Goals That Satisfy Needs. Some substances become goals because they satisfy physio- logical needs. Feelings of hunger and thirst, for instance, are the reasons that gaining food and water become goals. How does an individual know what substance satisfies a particu- lar physiological need? One idea is that the physiological need increases the attractiveness of the necessary substance but not of other substances. As Tolman (1959) expressed in his principle of purposive behavior, the subjective value, or valence, of a stimulus depends on the animal’s or person’s motivational or physiological state. Valence, in turn, determines psychological demand, how much a stimulus is wanted or desired (Tolman, 1932). Accord- ing to the valence concept, an incentive with the highest valence is selected as a goal, whereas those with a low or negative valence are avoided. Thus, for a hungry person food has a positive valence and becomes a goal, while watching television or reading a book has either a lower or a negative valence and is avoided.

A psychological need also influences the valence of the incentive that satisfies it. Attaining that incentive, therefore, becomes a goal. Chapter 8 described psychological needs such as for power and cognition. Goals satisfying these needs might include joining the po- lice force or becoming a crossword puzzle developer. There are also needs concerned with affiliation and intimacy. Goals satisfying these needs might include membership on a team or in an organization. Humans prefer to form close intimate relationships, to love and to be loved. In this case, the goal is to interact with individuals who can provide for this need. In addition, there are needs related to our sense of self-esteem, competence, and mastery. The actual process of achieving a goal helps satisfy these needs. As noted in Chapter 9, person- ality traits also determine what goals become important. The trait of conscientiousness, for example, may determine whether a person considers recycling to be a worthwhile goal. Finally, a person’s value system can determine her goals. If a person places a high ethical value on the lives of animals, then being a vegetarian may become a goal.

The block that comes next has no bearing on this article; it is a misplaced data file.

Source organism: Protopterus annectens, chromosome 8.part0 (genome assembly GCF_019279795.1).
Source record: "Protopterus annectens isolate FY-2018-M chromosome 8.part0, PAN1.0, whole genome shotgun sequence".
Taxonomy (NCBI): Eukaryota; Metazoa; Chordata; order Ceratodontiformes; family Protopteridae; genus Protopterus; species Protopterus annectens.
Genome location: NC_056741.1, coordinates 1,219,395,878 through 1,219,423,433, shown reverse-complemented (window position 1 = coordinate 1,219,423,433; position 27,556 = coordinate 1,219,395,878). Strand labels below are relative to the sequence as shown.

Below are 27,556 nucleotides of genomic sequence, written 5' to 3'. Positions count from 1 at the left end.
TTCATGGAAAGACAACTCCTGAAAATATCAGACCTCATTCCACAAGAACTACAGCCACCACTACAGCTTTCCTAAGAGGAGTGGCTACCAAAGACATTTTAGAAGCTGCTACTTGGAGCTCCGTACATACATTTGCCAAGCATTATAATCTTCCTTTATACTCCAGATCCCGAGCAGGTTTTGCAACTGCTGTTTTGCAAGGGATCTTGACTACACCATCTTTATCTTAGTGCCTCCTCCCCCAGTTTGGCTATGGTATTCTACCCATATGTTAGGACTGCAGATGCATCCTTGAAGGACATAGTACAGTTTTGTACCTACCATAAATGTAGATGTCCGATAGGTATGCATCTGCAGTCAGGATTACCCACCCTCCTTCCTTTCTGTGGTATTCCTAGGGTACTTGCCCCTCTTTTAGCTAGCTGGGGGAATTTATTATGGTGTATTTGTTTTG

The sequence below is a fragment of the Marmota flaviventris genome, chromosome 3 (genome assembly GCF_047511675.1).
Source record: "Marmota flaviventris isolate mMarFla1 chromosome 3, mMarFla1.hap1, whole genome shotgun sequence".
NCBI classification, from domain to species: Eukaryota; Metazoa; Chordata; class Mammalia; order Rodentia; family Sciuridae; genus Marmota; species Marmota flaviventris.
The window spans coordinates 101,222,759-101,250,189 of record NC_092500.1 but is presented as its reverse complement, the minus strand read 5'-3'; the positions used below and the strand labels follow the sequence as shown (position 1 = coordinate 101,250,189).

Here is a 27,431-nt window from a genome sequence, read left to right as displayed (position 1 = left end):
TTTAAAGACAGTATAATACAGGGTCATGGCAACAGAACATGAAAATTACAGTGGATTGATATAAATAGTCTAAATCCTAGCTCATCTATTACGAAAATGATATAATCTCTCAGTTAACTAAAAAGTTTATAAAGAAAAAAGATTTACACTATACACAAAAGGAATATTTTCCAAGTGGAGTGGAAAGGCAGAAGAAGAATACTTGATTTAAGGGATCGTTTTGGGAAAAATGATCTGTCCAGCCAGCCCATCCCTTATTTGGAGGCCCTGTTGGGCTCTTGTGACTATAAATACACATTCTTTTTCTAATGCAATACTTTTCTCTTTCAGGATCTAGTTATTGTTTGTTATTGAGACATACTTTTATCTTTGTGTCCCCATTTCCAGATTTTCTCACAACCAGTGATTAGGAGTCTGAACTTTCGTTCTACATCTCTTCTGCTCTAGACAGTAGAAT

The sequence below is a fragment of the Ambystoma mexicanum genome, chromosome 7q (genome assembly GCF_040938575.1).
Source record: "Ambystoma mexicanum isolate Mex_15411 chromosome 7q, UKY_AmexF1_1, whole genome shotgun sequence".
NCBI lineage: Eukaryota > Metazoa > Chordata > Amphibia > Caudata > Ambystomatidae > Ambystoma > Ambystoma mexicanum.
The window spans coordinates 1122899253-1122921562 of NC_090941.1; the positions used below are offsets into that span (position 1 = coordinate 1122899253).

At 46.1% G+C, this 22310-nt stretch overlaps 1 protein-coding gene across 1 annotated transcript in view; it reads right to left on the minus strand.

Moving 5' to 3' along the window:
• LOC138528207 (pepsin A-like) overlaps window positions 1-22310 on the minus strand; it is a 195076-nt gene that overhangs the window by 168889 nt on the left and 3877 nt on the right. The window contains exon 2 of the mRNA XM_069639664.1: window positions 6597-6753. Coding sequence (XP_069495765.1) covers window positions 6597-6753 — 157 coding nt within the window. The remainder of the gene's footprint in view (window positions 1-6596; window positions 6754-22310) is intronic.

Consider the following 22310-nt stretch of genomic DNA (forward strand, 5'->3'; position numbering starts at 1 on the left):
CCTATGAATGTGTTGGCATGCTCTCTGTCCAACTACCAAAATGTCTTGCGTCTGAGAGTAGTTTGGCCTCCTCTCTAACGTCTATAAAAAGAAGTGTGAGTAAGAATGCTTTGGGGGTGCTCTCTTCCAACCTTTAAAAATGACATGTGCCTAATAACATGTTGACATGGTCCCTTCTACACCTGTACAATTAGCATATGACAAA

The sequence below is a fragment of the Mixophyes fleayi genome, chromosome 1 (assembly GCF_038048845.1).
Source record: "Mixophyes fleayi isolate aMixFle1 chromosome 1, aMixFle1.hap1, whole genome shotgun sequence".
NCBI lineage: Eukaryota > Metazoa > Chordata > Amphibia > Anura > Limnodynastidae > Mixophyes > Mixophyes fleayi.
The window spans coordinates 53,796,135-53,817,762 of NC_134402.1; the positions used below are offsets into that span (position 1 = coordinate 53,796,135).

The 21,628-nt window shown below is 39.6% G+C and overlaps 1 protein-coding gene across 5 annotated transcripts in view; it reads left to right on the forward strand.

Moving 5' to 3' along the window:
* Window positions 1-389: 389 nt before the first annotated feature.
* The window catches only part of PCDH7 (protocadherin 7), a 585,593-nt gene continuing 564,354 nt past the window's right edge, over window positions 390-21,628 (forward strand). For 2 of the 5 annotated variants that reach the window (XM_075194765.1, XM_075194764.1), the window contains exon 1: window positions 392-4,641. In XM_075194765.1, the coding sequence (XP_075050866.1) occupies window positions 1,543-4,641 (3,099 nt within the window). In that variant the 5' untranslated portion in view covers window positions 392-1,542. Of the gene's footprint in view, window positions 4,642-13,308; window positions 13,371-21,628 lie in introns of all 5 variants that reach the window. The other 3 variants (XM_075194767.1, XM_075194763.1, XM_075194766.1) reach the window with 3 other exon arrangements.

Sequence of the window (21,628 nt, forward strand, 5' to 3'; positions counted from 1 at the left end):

Goal Setting for Evaluating Self-Efficacy. Do you think you can make the grade, pass the inspection, or get the job done? Goals serve as a standard for evaluating one’s self-efficacy (Bandura, 1977, 1991). This is a person’s belief about how capable he is in performing the


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behavior necessary for achieving a specific goal. Self-efficacy is task specific, which means a person evaluates his capability of achieving the task at hand. For example, a pro- fessional musician might rate himself as having high self-efficacy for playing an instrument and low self-efficacy for working with a computer. Indications of success and failure at par- ticular tasks raise or lower self-efficacy, which in turn affects a person’s future achievement striving. Weinberg and associates (1979) compared high- and low-self-efficacy participants for their ability to perform a leg muscle endurance task. Low self-efficacy was created by telling participants they were competing against a varsity track athlete who had outper- formed the participant on a similar task. High self-efficacy was created by telling partici- pants they were competing against someone with a knee injury who had done poorly on a similar task. Measures of the participants’ self-efficacy were low when they compared themselves to the athlete and high when they compared themselves to the injured individ- ual. Furthermore, high-self-efficacy participants predicted better performance and also outperformed low-self-efficacy participants on the leg muscle endurance task.

Goal setting also allows for self-efficacy evaluations of cognitive tasks like problem solving. Cervone and Peake (1986) manipulated self-efficacy by asking participants if they could solve more than, equal to, or less than a standard number of anagrams. The standard was either a high or low number. As a rating of their self-efficacy, participants were asked how many anagrams they thought they were capable of solving. Participants exposed to the high standard gave higher self-efficacy ratings than participants exposed to the low stan- dard. Furthermore, during the anagram-solving task, high-self-efficacy participants per- sisted longer than low-self-efficacy participants. Thus, goal setting allows individuals to test their self-efficacy. Successes and failures can raise and lower self-efficacy, which in turn can raise and lower the motivation to achieve one’s goal.